Journaling is all the rage these days. This powerful mindfulness practice has grown in popularity by leaps and bounds. The most common form of journaling is simply writing down your thoughts, ideas, and opinions about what’s going on in your life. Bullet journaling is popular for people far more artistic than I am — which doesn’t take much! Often people will start a gratitude journal, in order to improve their mindset and mood.
I absolutely recommend a gratitude journal, but I don’t stop there. I use a five notebook journaling system, and recommend that my clients do as well. (You could use a five-subject notebook, but I find that decorating the covers of each notebook is part of the mental health boost.)
Each notebook is used for a different journaling topic. The first is for gratitude. Second is positive affirmations. The third one is for rockstar moments, things I did well during the day. The fourth notebook is for RAKs, random acts of kindness. And the last one is simply titled, yawp! — that’s for moments of courage in my day-to-day life.
In my gratitude journal, I write down at least three things for which I am grateful every day. Some days, it may be hard for me to think of something for which I’m thankful, so I’ll write down things like: the roof over my head, dinner, clean air to breathe, that I’m able to read and write. It doesn’t have to be anything complicated.
Some other examples from my actual gratitude journal include: showers. Remembering to be grateful. The Marco Polo app so I can stay in touch with my daughter. My accountability pod. My productivity coach for helping me get my shit together. My personal trainer telling me I have good muscles, great flexibility, and perfect form. My son passing his test to get his driver’s license. My therapist.
The second journal is titled, I profess. Every day, I write down at least three positive powerful affirmations in this notebook. On rough days, it might be things as simple as: I am enough. I can do this. I am stronger than this shit. This shit will not beat me. I write these affirmations in the first-person present tense to proclaim that this is who and what I am now, today, in this moment. After I’ve written down at least three positive powerful affirmations, I will go back and read at least a dozen out loud.
Some examples of positive powerful affirmations from my journal include: I am strong and resilient. I can ask for, and accept, help when I need it. I am getting healthier every day. I can easily earn money writing. I am successfully balancing progress and health. I help other people overcome. I am a podcaster. I know how to find out.
The third notebook is called rockstar. Everyday I write down three things I have done well; where I have been a rockstar. Some days it’s hard to come up with anything that I’ve done well, so I’ll write down things like: I didn’t fall over when I went to the bathroom. (That’s not always a given!) I successfully converted oxygen into carbon dioxide. I drank water. But on good days, watch out!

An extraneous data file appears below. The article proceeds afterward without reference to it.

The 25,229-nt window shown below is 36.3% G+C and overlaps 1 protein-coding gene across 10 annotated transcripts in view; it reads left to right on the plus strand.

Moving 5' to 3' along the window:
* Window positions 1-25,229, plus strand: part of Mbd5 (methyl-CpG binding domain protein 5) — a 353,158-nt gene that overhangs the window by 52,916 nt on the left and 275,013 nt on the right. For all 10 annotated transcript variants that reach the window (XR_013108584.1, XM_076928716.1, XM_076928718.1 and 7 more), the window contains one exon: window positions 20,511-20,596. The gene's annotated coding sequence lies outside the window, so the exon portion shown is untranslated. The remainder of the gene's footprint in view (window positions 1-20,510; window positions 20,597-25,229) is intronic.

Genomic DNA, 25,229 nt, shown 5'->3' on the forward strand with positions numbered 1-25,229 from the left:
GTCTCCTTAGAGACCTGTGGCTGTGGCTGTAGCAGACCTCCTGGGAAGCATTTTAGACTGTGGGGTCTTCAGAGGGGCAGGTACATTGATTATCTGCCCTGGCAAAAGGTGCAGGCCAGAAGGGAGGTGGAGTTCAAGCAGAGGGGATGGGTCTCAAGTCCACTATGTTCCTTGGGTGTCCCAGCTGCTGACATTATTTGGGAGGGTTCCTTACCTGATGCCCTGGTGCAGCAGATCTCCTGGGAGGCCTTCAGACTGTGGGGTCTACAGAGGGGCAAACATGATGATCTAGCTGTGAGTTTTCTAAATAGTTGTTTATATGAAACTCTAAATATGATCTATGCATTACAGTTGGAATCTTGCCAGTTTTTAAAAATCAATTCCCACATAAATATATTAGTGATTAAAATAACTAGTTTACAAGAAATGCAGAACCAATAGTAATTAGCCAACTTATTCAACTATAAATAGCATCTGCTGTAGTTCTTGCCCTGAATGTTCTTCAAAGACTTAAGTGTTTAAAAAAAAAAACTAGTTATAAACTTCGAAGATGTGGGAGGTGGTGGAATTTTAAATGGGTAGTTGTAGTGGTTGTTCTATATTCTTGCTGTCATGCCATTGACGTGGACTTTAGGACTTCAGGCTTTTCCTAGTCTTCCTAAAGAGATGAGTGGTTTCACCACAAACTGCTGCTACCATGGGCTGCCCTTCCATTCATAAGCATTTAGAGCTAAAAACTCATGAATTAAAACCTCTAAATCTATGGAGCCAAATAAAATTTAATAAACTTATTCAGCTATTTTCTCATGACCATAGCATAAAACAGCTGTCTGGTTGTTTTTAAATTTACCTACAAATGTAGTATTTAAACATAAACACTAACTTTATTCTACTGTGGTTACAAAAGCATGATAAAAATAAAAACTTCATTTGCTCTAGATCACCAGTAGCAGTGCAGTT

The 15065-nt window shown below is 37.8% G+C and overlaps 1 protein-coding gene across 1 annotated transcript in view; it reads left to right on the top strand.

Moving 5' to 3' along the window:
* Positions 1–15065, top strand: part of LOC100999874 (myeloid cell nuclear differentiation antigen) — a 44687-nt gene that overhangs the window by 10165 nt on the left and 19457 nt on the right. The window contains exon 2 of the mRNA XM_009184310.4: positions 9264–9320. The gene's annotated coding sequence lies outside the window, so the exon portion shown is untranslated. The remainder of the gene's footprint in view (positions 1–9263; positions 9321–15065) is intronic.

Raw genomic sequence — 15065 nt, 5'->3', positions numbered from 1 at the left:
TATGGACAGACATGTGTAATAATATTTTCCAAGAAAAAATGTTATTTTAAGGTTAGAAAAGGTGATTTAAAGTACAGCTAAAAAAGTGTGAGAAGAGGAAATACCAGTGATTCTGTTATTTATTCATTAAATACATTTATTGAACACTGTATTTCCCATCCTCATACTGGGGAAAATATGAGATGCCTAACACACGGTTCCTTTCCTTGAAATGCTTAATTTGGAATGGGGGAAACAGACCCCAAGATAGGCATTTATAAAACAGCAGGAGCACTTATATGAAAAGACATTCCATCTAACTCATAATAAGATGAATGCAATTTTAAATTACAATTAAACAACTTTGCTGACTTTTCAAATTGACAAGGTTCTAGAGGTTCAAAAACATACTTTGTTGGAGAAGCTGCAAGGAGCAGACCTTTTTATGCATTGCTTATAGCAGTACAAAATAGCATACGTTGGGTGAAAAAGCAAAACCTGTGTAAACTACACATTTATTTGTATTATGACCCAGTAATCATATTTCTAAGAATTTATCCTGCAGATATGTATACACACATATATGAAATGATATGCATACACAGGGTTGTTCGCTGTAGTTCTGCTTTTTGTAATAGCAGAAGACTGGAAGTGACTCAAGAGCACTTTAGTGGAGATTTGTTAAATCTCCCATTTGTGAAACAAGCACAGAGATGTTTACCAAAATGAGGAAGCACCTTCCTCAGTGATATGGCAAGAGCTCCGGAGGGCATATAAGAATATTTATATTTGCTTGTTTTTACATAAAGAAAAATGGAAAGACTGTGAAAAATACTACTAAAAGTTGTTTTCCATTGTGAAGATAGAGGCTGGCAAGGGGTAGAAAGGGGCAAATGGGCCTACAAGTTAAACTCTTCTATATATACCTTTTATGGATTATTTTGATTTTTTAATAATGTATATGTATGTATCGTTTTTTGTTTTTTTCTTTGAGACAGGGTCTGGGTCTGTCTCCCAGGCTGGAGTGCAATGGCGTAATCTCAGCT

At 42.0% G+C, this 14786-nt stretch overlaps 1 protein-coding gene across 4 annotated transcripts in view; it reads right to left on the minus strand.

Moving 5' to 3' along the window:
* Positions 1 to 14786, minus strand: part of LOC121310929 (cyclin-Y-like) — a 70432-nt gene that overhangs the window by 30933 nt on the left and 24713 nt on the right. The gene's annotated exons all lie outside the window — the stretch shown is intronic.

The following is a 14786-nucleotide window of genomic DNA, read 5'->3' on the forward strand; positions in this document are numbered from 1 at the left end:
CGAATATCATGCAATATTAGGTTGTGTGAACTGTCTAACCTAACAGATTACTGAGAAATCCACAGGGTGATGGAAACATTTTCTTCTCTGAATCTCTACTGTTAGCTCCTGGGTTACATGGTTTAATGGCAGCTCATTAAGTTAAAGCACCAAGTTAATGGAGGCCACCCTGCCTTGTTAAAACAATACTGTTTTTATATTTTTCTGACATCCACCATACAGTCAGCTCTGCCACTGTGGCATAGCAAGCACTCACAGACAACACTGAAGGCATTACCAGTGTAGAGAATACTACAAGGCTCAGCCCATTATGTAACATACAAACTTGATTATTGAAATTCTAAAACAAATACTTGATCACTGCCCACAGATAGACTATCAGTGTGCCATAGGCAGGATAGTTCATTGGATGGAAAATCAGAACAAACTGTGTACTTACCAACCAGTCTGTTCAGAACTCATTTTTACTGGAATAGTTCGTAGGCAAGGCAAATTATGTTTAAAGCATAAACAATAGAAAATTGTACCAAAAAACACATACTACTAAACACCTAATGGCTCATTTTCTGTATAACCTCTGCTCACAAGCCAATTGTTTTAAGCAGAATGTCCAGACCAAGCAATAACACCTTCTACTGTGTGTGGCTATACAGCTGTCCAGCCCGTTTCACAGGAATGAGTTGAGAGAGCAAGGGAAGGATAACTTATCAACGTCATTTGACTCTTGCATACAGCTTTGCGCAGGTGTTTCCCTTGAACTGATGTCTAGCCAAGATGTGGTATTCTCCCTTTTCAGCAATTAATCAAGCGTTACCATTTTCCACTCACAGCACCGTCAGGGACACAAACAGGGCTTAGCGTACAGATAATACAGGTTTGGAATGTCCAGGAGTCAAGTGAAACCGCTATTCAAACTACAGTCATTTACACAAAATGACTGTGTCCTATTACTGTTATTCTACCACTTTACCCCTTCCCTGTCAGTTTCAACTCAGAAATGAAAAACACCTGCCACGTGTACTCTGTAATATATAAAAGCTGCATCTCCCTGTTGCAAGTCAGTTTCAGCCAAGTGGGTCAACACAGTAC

From my journal: I got amazing feedback from multiple people on my writing yesterday. I created beautiful, on-brand graphics for a client. I clearly articulated a request for something to my doctor, and he agreed with me. I turned down a job that paid less than I’m worth. I figured out the podcast software all by myself. I didn’t wait for feedback before I uploaded the first four podcast episodes. I created a plan for meeting all my goals for the year.
RAKs – random acts of kindness
Notebook number four is the RAKs notebook, or random acts of kindness. Random acts of kindness don’t have to be huge. They can be something as simple as complimenting someone’s shoes at the doctor’s office. Smiling at your cashier at the grocery store and asking how their day is going. Smiling and waving at a little kid in line with their mother at the post office.
Here are some of my random acts of kindness: I remembered to thank my caregiver for everything he’s doing for the family and for me this weekend. I took the time to answer a message on Facebook about how to get started as a freelance writer. I agreed to make copies of a bunch of genealogy stuff for Mom and send it to her. I complimented the cashier at the pharmacy about how she’s handling the long line. I helped a friend with rebranding graphics for her business.
The last notebook is all about the yawp. Yawp is from the Walt Whitman poem, Song of Myself, which says, “I too am not a bit tamed. I too am untranslatable. I sound my barbaric yawp over the roofs of the world.” If you’ve ever seen the movie Dead Poets Society, you know about the barbaric yawp. It’s all about courage, and grit, and guts, and doing the thing even though you’re scared.
Here are some examples from my yawp notebook: I went to my appointment with a new therapist. I decided to start a podcast and started asking market research questions. I submitted a pitch to a website to be their staff writer. I voiced an opinion in a group discussion that was contrary to the majority opinion. I talked to strangers at Kroger. I had a coffee chat with a perfect stranger so we can get to know each other. I started a Facebook group.
Using this 5-notebook journaling system has been a great boon to my mood, mindset, and motivation. When I forget to journal for a few days, what my mother calls “stinkin thinkin” starts creeping back in, and I know it’s time to start writing. I strongly believe this system will give you similar benefits to the ones I have enjoyed since I started using it.
For more on mindfulness, check out Even bad meditation is good for you, Meditation — what is it and how to do it, 25 of my favorite powerful quotes about mindfulness, and I’m great!